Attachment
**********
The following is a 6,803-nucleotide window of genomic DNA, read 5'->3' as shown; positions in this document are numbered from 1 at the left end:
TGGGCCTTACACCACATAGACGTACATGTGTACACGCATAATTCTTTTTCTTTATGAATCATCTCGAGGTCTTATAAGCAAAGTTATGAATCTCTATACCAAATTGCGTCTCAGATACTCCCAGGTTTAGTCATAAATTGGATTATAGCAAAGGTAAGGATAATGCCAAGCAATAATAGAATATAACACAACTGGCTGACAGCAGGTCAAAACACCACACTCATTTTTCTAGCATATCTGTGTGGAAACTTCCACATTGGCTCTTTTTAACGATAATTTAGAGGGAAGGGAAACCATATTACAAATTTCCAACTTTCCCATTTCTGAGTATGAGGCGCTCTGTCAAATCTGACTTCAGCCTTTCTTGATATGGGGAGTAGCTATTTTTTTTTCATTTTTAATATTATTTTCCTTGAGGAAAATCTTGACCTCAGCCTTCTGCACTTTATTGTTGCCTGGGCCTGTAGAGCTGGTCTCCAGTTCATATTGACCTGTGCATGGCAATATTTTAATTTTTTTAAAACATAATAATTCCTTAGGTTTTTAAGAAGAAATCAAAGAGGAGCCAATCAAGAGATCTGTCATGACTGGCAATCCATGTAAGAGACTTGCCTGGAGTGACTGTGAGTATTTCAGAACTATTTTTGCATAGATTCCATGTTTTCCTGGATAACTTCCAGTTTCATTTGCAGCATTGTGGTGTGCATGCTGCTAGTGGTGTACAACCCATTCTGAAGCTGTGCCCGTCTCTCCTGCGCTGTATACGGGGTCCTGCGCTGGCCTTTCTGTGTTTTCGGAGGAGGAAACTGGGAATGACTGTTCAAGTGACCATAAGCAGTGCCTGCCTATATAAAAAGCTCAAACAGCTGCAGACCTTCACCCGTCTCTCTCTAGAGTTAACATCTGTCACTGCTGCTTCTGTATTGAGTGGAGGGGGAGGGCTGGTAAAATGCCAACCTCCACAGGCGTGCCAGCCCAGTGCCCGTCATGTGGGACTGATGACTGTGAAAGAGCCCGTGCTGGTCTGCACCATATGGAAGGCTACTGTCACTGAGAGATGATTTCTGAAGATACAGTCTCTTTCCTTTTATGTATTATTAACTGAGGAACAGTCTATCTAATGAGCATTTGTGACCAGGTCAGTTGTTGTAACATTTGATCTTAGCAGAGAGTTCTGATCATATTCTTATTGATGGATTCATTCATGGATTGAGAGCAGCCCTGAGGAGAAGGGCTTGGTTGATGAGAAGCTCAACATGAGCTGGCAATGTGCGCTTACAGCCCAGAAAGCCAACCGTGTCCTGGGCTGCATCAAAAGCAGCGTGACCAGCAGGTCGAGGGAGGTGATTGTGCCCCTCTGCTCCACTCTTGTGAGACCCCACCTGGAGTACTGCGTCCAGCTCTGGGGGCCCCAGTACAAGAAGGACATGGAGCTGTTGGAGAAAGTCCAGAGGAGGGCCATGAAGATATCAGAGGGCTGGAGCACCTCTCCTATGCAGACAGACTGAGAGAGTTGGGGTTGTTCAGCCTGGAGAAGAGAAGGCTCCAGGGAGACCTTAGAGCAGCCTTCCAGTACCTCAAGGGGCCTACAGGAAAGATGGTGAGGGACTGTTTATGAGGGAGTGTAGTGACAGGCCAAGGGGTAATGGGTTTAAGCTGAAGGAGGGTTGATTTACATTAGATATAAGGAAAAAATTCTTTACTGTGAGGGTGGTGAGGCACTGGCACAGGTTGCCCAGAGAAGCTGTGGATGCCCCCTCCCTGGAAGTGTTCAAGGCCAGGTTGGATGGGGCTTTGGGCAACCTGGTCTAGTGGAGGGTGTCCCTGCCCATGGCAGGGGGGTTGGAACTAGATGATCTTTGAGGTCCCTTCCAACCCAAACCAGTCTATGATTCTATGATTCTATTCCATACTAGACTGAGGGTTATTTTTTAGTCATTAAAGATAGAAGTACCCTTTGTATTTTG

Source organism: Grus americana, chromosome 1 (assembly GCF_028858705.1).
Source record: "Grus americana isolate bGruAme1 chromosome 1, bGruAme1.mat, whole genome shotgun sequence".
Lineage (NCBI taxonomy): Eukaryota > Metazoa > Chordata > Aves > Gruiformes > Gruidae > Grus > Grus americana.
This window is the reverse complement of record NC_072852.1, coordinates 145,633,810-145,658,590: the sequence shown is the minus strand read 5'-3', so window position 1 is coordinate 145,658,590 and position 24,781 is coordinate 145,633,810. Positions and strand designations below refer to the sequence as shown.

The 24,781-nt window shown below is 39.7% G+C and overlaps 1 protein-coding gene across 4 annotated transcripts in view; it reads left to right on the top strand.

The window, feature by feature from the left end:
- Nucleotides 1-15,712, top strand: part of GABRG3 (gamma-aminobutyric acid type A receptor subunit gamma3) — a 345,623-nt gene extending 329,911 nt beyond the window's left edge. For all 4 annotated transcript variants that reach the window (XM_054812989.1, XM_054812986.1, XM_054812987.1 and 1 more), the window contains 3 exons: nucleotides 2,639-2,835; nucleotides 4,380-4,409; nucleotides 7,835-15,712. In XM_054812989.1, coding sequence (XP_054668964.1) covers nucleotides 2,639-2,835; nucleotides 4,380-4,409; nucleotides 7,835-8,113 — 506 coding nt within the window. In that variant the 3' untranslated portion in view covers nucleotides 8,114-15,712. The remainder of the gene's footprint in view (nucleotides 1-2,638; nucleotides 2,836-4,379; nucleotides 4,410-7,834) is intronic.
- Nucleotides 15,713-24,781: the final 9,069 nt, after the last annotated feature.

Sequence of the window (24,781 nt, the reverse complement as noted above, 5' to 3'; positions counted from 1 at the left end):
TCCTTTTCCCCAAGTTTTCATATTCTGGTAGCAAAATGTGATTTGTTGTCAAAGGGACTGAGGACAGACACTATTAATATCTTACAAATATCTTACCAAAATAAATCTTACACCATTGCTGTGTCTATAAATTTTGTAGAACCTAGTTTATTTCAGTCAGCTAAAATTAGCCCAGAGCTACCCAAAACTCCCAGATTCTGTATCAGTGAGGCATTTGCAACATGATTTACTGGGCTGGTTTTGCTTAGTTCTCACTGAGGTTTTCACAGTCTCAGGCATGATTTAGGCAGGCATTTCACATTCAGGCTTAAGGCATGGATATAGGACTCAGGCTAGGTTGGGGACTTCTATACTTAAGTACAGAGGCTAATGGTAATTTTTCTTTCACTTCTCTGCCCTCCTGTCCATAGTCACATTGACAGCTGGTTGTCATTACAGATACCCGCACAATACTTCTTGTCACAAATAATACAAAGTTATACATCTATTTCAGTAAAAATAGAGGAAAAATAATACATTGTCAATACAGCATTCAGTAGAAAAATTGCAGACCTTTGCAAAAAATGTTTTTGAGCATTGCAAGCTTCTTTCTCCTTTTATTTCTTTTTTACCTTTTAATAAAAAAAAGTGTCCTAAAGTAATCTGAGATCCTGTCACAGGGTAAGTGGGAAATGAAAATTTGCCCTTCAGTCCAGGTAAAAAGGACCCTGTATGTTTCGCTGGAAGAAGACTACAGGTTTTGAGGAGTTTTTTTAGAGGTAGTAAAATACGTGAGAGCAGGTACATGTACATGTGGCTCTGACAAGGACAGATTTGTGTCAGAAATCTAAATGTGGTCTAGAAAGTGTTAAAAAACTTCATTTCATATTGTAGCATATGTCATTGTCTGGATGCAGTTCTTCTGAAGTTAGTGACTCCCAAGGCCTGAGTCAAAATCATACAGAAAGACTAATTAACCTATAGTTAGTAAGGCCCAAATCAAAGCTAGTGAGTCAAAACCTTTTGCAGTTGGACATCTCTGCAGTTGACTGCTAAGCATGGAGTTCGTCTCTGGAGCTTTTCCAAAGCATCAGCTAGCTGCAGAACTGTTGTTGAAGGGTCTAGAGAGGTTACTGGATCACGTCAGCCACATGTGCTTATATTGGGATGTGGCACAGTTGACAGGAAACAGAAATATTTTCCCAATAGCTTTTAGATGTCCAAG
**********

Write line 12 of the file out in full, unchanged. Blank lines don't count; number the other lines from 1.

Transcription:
TCCTTTTCCCCAAGTTTTCATATTCTGGTAGCAAAATGTGATTTGTTGTCAAAGGGACTGAGGACAGACACTATTAATATCTTACAAATATCTTACCAAAATAAATCTTACACCATTGCTGTGTCTATAAATTTTGTAGAACCTAGTTTATTTCAGTCAGCTAAAATTAGCCCAGAGCTACCCAAAACTCCCAGATTCTGTATCAGTGAGGCATTTGCAACATGATTTACTGGGCTGGTTTTGCTTAGTTCTCACTGAGGTTTTCACAGTCTCAGGCATGATTTAGGCAGGCATTTCACATTCAGGCTTAAGGCATGGATATAGGACTCAGGCTAGGTTGGGGACTTCTATACTTAAGTACAGAGGCTAATGGTAATTTTTCTTTCACTTCTCTGCCCTCCTGTCCATAGTCACATTGACAGCTGGTTGTCATTACAGATACCCGCACAATACTTCTTGTCACAAATAATACAAAGTTATACATCTATTTCAGTAAAAATAGAGGAAAAATAATACATTGTCAATACAGCATTCAGTAGAAAAATTGCAGACCTTTGCAAAAAATGTTTTTGAGCATTGCAAGCTTCTTTCTCCTTTTATTTCTTTTTTACCTTTTAATAAAAAAAAGTGTCCTAAAGTAATCTGAGATCCTGTCACAGGGTAAGTGGGAAATGAAAATTTGCCCTTCAGTCCAGGTAAAAAGGACCCTGTATGTTTCGCTGGAAGAAGACTACAGGTTTTGAGGAGTTTTTTTAGAGGTAGTAAAATACGTGAGAGCAGGTACATGTACATGTGGCTCTGACAAGGACAGATTTGTGTCAGAAATCTAAATGTGGTCTAGAAAGTGTTAAAAAACTTCATTTCATATTGTAGCATATGTCATTGTCTGGATGCAGTTCTTCTGAAGTTAGTGACTCCCAAGGCCTGAGTCAAAATCATACAGAAAGACTAATTAACCTATAGTTAGTAAGGCCCAAATCAAAGCTAGTGAGTCAAAACCTTTTGCAGTTGGACATCTCTGCAGTTGACTGCTAAGCATGGAGTTCGTCTCTGGAGCTTTTCCAAAGCATCAGCTAGCTGCAGAACTGTTGTTGAAGGGTCTAGAGAGGTTACTGGATCACGTCAGCCACATGTGCTTATATTGGGATGTGGCACAGTTGACAGGAAACAGAAATATTTTCCCAATAGCTTTTAGATGTCCAAG